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February 01, 2005

Fundamentally Dangerous Radicalism Of The Monrovian Kind?

Amid myriad characterizations of George Bush's inaugural speech as "Wilsonian" (Woodrow or Ronald, take your pick) Tom Wolfe argues in Sunday's NY Times that it was, in reality, the latest extension of the Monroe Doctrine:

SURELY some bright bulb from the Council on Foreign Relations in New York or the Woodrow Wilson School of Public and International Affairs at Princeton has already remarked that President Bush's inaugural address 10 days ago is the fourth corollary to the Monroe Doctrine. No? So many savants and not one peep out of the lot of them? Really?

He refers, of course, to the Roosevelt Corollary, which Wolfe summarizes thusly:

Theodore Roosevelt's corollary to President James Monroe's famous doctrine of 1823 proclaimed that not only did America have the right, à la Monroe, to block European attempts to re-colonize any of the Western Hemisphere, it also had the right to take over and shape up any nation in the hemisphere guilty of "chronic wrongdoing" or uncivilized behavior that left it "impotent," powerless to defend itself against aggressors from the Other Hemisphere, meaning mainly England, France, Spain, Germany and Italy.

The Roosevelt Corollary was later modified (but never cancelled out) by FDR's Good Neighbor policy and by the Lodge and Cabot Corollaries, which decreed that we would tolerate no control by foreign governments over territory in this half of the world and that, Communism being merely an extension of Soviet power, we would oppose it anywhere in Latin America.

All of these corollaries would be viewed as muscular assertions of American influence by modern standards: the sort of "reckless unilateralism" of which John Kerry would not approve.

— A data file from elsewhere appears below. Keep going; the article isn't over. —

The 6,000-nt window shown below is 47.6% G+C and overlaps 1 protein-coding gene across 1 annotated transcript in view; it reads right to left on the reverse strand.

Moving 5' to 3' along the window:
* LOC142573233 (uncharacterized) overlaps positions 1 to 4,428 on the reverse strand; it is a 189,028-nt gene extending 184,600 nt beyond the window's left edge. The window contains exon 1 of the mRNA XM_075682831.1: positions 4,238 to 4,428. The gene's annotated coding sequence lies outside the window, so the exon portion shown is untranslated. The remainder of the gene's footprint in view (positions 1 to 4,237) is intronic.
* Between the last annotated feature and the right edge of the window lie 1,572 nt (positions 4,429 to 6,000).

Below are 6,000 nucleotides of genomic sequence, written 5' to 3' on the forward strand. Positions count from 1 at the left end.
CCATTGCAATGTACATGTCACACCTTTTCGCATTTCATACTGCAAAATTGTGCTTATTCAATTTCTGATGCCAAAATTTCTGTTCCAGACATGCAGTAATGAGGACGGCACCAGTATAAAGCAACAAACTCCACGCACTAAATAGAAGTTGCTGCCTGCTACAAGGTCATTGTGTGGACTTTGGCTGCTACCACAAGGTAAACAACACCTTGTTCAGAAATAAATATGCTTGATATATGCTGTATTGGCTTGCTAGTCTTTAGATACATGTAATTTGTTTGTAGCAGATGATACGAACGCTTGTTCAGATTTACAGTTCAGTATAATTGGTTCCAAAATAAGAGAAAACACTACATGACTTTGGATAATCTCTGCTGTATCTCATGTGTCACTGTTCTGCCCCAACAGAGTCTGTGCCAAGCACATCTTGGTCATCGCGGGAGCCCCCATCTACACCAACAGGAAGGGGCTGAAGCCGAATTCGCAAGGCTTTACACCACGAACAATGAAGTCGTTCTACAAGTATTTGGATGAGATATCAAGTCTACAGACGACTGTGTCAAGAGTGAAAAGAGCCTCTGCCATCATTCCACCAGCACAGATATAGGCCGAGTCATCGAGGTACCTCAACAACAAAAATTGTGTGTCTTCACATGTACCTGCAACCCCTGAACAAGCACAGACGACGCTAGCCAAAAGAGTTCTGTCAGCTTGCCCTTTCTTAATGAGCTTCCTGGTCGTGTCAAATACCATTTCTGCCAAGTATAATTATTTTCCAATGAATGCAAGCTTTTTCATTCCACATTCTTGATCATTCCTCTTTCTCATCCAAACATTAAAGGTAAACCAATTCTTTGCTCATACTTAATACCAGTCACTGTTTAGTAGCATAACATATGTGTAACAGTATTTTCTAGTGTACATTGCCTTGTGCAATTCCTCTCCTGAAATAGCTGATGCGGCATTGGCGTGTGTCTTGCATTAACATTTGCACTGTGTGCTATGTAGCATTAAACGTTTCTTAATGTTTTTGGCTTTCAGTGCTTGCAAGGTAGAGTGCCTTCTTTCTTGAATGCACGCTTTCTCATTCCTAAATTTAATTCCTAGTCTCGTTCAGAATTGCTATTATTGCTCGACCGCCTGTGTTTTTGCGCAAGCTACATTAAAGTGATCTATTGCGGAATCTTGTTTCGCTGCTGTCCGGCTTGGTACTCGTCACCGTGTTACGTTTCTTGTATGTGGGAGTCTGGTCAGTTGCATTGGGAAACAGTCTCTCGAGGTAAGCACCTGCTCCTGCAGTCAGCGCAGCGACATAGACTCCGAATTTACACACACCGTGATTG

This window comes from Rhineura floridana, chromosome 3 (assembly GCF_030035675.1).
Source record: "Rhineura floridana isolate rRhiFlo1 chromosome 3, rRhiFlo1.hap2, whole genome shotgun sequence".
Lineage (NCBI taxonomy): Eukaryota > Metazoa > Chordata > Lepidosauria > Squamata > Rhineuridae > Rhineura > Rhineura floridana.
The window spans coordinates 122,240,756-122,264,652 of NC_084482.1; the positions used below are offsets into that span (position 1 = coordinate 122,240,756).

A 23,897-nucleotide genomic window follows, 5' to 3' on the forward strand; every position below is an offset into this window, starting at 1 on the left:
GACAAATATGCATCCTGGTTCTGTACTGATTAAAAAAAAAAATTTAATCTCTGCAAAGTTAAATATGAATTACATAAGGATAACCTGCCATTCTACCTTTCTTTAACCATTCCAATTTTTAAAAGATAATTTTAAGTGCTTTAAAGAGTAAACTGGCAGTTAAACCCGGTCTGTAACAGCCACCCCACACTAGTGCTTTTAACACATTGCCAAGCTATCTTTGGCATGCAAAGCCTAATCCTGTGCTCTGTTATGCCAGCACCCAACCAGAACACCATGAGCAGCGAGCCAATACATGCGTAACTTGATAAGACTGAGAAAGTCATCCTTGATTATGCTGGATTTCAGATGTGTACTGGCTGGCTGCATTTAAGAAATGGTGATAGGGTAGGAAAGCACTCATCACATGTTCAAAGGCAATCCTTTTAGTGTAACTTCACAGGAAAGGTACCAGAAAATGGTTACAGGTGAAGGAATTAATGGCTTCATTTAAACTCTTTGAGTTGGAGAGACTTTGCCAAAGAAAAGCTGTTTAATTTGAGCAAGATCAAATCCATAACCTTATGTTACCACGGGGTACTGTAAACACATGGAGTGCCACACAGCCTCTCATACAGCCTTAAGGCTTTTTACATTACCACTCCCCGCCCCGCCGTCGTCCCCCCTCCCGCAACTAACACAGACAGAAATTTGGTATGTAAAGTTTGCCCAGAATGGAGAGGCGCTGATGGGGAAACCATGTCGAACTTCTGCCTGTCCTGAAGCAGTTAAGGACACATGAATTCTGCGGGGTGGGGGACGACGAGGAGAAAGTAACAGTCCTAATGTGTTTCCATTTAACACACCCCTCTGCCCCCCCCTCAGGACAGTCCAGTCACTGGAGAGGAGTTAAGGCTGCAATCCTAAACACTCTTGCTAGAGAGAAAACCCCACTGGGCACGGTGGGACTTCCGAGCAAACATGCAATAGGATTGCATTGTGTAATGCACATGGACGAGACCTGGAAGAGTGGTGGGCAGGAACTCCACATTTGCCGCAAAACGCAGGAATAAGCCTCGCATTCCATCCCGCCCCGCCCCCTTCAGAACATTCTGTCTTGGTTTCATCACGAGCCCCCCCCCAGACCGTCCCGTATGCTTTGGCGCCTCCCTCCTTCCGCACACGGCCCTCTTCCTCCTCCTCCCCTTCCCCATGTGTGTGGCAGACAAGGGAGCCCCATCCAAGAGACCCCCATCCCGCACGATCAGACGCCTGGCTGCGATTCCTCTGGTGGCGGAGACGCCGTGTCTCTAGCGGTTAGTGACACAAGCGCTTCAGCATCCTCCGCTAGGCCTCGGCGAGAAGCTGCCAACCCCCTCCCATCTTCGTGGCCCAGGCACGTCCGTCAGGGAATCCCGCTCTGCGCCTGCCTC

True, the common thread in the preceding corollaries to James Monroe's famous Doctrine was that we would brook no interference on our side of the world. But our world is shrinking fast.

In Monroe's world, it took weeks to travel from Persia to Washington, D.C. Now, it takes hours. The idea that nineteen men with small knives could seize control of metal machines that soar through the clouds and aim them at buildings that touch the sky, turning them into fireballs and clouds of dust, was unimaginable to him. That they could kill 3,000 people in a matter of minutes would have boggled his mind.

Ruthless and evil men are nothing new. They existed in Monroe's time.

It is technology that has changed our lives - and the way we think - in dramatic ways. These men have means at their disposal that could not have been anticipated two hundred years ago.

And we, too, have changed. Our lives are so much easier than they were then. Technology insulates us from the harsh costs of inaction and complacency. Two hundred years of freedom have made us soft. We do not appreciate the rights our forebears bled for. On Sunday the Iraqis braved bombs, RPGs, and gunfire to go to the polls. Americans cannot, too often, be bothered to brave a traffic jam. We complain about the Patriot Act, yet how many of us have even read it?

Last week I was struck once again by the jarring contrast between the language the Left uses to portray our leaders and our military - "aggressive, ruthless, militaristic, reckless, imperialistic" - and the reality I am confronted with: a President who speaks of spreading freedom and of the right of all people, even those whose skin is a different color, who worship a different God, to live free from fear. A military who take grievous casualties because they are not willing to shell a mosque, or wound a child.

These are values one would think the Left would embrace.